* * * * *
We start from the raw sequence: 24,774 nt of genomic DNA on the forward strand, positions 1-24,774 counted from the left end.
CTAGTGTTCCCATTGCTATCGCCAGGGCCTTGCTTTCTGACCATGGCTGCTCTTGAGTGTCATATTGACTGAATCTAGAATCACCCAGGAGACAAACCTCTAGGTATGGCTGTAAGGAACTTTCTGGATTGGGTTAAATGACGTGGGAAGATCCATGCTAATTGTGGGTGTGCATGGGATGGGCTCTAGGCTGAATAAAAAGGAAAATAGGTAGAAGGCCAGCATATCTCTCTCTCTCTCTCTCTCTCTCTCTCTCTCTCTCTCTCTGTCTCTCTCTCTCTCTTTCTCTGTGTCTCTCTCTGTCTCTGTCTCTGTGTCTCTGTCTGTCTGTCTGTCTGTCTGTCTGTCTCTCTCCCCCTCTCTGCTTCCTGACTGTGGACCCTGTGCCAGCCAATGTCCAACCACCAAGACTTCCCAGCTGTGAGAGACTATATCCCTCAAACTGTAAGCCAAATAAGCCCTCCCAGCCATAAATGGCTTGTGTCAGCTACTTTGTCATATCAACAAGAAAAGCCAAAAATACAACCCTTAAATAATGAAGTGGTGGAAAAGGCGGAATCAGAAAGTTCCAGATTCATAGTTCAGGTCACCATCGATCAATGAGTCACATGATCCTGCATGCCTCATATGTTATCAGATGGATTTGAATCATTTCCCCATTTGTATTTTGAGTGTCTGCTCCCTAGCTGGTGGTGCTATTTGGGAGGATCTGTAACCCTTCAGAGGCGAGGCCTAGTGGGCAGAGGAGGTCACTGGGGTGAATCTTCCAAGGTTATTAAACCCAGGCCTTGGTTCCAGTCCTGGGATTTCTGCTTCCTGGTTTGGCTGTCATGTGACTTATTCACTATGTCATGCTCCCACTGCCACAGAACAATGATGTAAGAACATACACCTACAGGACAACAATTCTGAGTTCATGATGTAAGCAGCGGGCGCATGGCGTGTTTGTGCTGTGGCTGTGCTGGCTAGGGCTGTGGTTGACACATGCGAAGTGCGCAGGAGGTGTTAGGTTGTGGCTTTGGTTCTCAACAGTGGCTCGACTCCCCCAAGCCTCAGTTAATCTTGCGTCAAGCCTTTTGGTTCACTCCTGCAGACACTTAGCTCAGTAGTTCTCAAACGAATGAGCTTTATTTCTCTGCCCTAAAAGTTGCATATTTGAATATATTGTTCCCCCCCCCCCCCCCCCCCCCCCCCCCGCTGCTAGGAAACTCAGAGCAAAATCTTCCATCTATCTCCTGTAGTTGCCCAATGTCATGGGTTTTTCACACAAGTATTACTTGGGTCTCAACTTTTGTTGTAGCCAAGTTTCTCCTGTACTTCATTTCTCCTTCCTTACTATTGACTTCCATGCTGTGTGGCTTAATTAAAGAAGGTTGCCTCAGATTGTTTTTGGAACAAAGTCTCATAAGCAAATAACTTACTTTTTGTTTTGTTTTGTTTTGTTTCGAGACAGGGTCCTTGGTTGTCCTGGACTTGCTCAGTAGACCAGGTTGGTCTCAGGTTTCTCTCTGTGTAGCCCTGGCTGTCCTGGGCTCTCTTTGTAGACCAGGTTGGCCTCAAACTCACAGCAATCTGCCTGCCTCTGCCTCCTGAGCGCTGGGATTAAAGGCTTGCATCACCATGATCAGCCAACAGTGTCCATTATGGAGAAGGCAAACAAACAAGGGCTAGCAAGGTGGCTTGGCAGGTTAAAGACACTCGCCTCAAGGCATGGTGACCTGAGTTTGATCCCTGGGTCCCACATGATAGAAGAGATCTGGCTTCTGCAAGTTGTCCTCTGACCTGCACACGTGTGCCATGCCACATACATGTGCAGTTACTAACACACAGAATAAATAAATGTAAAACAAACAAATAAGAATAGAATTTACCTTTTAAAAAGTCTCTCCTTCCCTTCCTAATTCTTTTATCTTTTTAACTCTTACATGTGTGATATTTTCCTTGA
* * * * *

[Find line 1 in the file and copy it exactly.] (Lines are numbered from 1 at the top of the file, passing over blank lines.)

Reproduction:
We start from the raw sequence: 24,774 nt of genomic DNA on the forward strand, positions 1-24,774 counted from the left end.